Q: My frail, elderly mother lives with our family. Mom has had numerous health issues this past year resulting in several hospitalizations. My oldest daughter is getting married next month out of state. My mother has decided as much as she would like to be at the wedding she thinks the trip would be too hard on her. I hope she may feel better and change her mind. Fortunately, mom can afford to pay for any arrangements but I am clueless about the options to consider. Can you point us in the right direction?
A: The first step is determining what level of care your mother is going to require. To a large extent this should help clarify what short term respite choice will not only provide necessary services but make her feel comfortable. Does your mother need help with activities such as food preparation, personal care, medication management, monitoring of vital signs? Does she ambulate on her own? Is she confused? Is she willing to leave the residence while the family is out of town?
There are three primary resources to consider; bringing services into the home, assisted living facilities or skilled nursing facilities. The first option is to arrange for care in your own home. This could be for a few hours a day or around the clock care if your mother would be at risk alone. Private homemaker agencies should be contacted to inquire about their availability to cover the service plan. Ask for references and check them out to feel more comfortable about the quality of care provided and satisfaction from previous customers. You would want to make sure there is a back-up plan in place in the event a worker is out ill or has a sudden conflict. It would also be a plus to have your mother meet the worker or workers involved ahead of time to make sure it would be a good match.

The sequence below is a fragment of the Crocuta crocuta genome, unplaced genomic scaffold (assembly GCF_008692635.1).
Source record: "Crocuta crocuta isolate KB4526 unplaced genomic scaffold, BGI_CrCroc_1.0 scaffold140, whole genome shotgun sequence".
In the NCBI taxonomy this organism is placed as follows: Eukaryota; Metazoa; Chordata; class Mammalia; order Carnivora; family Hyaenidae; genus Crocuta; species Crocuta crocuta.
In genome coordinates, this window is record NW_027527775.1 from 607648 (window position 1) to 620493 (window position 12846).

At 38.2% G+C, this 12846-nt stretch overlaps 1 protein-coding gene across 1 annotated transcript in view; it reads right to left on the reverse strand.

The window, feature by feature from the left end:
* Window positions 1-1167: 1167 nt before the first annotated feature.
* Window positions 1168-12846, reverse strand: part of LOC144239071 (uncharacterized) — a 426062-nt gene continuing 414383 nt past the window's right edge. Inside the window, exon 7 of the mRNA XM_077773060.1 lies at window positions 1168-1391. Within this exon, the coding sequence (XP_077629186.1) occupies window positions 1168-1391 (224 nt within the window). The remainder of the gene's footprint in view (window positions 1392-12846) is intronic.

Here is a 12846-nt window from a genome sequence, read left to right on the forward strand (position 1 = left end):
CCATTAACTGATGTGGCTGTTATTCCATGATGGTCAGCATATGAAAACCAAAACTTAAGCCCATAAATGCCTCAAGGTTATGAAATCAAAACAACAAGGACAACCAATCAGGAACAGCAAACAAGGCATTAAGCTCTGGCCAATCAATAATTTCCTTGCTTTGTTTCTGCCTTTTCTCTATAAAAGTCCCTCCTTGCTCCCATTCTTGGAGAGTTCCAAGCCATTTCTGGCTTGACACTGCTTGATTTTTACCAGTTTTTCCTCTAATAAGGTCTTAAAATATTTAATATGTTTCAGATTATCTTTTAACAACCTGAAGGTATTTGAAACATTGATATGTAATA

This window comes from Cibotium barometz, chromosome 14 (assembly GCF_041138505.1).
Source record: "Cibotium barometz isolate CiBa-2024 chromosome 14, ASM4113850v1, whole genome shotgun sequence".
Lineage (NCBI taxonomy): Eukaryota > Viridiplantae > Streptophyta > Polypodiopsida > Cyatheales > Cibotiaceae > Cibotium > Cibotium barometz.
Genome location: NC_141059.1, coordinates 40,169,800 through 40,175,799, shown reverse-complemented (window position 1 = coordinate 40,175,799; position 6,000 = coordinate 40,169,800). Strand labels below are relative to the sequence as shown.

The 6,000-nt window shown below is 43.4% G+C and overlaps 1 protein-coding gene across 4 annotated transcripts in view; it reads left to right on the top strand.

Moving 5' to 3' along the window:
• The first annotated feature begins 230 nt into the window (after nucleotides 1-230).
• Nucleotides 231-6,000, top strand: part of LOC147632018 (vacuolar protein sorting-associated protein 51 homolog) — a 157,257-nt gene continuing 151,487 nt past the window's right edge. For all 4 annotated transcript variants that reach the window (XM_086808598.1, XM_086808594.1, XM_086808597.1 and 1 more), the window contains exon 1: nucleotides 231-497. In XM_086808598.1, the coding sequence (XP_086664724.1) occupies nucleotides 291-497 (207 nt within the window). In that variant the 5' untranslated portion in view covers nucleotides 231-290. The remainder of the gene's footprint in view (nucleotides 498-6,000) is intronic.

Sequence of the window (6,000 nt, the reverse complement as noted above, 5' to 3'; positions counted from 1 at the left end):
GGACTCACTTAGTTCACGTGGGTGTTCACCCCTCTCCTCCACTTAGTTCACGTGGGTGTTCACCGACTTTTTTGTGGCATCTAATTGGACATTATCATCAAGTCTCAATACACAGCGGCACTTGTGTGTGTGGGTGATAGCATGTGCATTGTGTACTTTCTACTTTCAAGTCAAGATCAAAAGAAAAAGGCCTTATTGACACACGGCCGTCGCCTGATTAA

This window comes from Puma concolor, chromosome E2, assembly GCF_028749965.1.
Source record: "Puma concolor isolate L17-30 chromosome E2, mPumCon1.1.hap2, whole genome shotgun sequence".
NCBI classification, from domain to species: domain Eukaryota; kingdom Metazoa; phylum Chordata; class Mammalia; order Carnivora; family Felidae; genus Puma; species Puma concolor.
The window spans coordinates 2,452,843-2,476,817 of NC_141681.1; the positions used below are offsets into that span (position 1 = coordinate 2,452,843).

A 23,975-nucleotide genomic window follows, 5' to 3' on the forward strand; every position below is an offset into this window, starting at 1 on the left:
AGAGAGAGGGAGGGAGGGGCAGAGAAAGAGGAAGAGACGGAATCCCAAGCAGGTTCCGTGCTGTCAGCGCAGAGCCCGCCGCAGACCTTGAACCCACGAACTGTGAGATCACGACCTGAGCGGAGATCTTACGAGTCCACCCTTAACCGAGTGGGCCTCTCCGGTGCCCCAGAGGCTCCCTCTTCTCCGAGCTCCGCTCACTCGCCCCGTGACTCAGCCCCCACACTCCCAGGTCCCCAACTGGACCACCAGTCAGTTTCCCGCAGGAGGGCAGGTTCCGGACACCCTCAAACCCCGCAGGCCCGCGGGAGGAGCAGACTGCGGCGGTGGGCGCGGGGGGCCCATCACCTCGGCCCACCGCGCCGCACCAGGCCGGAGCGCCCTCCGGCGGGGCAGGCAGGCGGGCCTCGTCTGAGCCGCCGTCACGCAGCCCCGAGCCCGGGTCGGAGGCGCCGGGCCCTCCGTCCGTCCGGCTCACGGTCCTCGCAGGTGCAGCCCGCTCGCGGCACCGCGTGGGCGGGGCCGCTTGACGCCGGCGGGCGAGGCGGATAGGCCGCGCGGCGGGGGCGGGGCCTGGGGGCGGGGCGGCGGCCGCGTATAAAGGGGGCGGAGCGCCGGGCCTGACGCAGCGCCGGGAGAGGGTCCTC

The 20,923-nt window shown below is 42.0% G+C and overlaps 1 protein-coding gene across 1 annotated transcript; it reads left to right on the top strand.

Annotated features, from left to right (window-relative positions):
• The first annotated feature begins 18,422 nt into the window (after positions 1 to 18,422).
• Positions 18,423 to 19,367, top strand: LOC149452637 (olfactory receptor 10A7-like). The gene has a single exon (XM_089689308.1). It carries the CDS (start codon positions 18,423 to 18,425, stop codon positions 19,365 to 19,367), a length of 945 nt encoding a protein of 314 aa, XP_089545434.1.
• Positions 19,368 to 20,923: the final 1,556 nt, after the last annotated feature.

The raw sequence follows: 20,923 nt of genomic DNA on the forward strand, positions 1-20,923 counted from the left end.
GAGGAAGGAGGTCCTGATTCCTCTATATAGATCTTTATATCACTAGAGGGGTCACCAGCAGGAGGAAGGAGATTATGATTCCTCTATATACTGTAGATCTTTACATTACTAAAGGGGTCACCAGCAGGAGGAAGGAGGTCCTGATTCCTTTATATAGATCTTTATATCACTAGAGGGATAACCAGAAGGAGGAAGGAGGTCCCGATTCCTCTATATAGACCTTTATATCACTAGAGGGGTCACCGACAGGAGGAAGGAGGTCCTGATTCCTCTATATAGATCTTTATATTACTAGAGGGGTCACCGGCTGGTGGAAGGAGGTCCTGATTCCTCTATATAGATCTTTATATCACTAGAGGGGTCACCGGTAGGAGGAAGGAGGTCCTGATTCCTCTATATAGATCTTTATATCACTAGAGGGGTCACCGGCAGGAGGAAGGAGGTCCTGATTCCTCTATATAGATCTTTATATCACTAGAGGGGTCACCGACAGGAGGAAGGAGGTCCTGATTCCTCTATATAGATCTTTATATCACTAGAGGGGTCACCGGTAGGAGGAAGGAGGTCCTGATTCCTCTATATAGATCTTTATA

Assisted living facilities are a great option for someone who does not need daily skilled medical care. They offer supportive services, meals, housekeeping, and socialization opportunities. Depending upon the facility some may have more extensive amenities included. Arrange for tours to get a sense of the environment and staff attentiveness to residents.
One of the skilled nursing facilities would be the optimum placement if your mother’s health would be compromised without extensive oversight. She would receive assistance with all activities of daily living, nursing supervision, medication management, meals and social activities. Availability in some home may be an issue.
If the task of finalizing preparations seems daunting to you it may be very helpful to seek professional advice through a care manager. You should also seek advice from her primary care physician, he may have insight that you might not have considered. Don’t delay in pursuing arrangements, assessments may need to be conducted, forms filled out and medical information gathered.
You might also want to ask a few of your mother’s friends to visit her while you are away. Even though it appears to be her decision not to attend the wedding she will inevitably feel a little lonely and nervous if this is the first time you have been away from her since she started living with you.
Do you have a question? We encourage inquiries and comments from our readers. Direct correspondence to email@example.com or Elder Services of the Merrimack Valley, Inc. 360 Merrimack Street B#5, Lawrence, MA 01843. Rosanne DiStefano is the Executive Director of Elder Services of the Merrimack, Inc.